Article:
As the finger slides over a textured surface, the skin vibrates in characteristic ways. The skin even has fingerprints on its surface, greatly enhancing its sensitivity to vibration. These vibrations are detected by a hydrophone inside the bone-like core of the finger. Capable of other human sensations, the sensor can also tell where and in which direction forces are applied to the fingertip and even the thermal properties of an object being touched. It also used a newly designed algorithm to make decisions about how to explore the outside world by imitating human strategies. The robot was equipped with a new type of tactile sensor built to mimic the human fingertip. The human finger uses similar vibrations to identify textures, but the robot finger is even more sensitive Like the human finger, the group's BioTac® sensor has a soft, flexible skin over a liquid filling.
A famous theorem by 18th century mathematician Thomas Bayes describes how decisions might be made from the information obtained during these movements. "
Built by Fishel, the specialized robot was trained on 117 common materials gathered from fabric, stationery and hardware stores. The article, authored by Professor of Biomedical Engineering Gerald Loeb and recently graduated doctoral student Jeremy Fishel, describes their new theorem for solving this general problem as "Bayesian Exploration. When confronted with one material at random, the robot could correctly identify the material 95% of the time, after intelligently selecting and making an average of five exploratory movements. When humans try to identify an object by touch, they use a wide range of exploratory movements based on their prior experience with similar objects. Until now, however, there was no way to decide which exploratory movement to make next. It was only rarely confused by pairs of similar textures that human subjects making their own exploratory movements could not distinguish at all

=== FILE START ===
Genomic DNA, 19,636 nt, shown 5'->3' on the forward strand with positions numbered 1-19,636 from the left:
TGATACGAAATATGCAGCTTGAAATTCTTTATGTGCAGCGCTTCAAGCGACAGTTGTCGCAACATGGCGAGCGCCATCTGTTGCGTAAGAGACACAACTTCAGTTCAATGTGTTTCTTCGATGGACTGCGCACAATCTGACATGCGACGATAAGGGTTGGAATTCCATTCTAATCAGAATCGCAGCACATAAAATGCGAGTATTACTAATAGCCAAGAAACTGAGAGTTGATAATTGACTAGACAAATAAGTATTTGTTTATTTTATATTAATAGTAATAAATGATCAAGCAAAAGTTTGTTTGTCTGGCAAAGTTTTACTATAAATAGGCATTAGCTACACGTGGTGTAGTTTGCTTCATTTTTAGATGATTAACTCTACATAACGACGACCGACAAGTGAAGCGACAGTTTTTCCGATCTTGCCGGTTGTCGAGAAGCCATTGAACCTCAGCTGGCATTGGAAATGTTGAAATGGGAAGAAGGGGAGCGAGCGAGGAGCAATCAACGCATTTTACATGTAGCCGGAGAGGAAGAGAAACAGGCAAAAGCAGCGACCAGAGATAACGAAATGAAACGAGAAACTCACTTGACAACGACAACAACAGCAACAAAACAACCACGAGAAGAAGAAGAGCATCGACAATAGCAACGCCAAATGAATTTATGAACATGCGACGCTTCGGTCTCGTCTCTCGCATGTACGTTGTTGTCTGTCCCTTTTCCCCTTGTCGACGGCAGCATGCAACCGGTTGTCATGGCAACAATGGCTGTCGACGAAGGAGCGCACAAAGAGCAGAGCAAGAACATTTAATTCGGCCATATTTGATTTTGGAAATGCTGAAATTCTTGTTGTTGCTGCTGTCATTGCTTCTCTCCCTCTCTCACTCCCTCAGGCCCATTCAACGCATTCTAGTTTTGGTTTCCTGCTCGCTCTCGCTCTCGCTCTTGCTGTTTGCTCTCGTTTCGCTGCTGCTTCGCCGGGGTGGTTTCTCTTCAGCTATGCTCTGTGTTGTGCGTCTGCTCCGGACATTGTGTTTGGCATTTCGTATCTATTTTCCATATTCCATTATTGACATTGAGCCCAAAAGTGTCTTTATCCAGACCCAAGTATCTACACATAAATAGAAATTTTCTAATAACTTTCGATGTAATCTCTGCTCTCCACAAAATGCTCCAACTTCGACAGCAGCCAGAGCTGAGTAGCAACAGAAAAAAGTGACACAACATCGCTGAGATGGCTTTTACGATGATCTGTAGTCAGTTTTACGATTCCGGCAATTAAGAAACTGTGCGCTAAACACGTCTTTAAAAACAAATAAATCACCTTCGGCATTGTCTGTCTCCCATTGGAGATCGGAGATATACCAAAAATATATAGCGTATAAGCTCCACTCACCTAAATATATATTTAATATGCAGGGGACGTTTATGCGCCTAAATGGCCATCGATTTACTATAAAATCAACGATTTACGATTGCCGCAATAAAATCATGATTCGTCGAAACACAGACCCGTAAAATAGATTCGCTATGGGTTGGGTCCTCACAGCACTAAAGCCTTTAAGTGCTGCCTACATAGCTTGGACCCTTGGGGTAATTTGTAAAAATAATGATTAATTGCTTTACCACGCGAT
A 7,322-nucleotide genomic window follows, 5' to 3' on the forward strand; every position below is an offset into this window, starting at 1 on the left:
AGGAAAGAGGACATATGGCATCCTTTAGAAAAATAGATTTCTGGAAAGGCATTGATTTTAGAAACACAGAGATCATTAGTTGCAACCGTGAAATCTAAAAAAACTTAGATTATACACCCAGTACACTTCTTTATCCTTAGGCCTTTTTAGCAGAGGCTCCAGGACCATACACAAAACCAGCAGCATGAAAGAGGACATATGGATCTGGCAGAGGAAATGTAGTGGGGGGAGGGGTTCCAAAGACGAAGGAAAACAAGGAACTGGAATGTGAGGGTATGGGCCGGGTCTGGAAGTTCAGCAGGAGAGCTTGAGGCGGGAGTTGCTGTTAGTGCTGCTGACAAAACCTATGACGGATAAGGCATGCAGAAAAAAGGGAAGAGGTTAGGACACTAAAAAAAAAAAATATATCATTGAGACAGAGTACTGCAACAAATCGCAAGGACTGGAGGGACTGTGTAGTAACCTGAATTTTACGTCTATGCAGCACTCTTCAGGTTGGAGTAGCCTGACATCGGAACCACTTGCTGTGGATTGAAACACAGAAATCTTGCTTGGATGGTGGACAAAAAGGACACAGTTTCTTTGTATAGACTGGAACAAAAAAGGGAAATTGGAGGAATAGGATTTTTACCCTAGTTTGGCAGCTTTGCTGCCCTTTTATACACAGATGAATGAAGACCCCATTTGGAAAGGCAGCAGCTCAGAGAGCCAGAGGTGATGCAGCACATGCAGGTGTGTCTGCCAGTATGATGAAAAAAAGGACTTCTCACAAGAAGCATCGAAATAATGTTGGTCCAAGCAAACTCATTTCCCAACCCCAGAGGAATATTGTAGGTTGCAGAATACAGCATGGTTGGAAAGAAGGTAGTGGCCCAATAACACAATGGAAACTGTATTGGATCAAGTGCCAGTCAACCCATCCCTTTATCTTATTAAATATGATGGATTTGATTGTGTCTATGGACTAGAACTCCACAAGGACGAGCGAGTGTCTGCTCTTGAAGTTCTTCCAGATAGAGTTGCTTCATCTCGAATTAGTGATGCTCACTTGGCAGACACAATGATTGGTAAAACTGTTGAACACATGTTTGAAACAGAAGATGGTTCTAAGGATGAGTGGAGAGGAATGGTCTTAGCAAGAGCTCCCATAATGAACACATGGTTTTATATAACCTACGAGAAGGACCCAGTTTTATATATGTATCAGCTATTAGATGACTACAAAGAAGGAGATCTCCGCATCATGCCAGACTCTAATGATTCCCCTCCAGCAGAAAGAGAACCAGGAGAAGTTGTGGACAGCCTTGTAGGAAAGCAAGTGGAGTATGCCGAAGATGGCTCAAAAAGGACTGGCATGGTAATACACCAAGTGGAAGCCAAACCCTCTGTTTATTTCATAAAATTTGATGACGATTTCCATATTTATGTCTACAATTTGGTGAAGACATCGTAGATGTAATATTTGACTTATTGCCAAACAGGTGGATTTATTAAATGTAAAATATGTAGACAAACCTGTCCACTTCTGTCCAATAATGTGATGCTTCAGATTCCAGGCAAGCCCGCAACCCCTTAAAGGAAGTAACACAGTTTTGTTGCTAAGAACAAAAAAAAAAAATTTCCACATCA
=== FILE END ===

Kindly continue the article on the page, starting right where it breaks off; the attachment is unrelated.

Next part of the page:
So, is touch another task that humans will outsource to robots? Fishel and Loeb point out that while their robot is very good at identifying which textures are similar to each other, it has no way to tell what textures people will prefer. Instead, they say this robot touch technology could be used in human prostheses or to assist companies who employ experts to assess the feel of consumer products and even human skin.
Loeb and Fishel are partners in SynTouch LLC, which develops and manufactures tactile sensors for mechatronic systems that mimic the human hand. Founded in 2008 by researchers from USC's Medical Device Development Facility, the start-up is now selling their BioTac sensors to other researchers and manufacturers of industrial robots and prosthetic hands.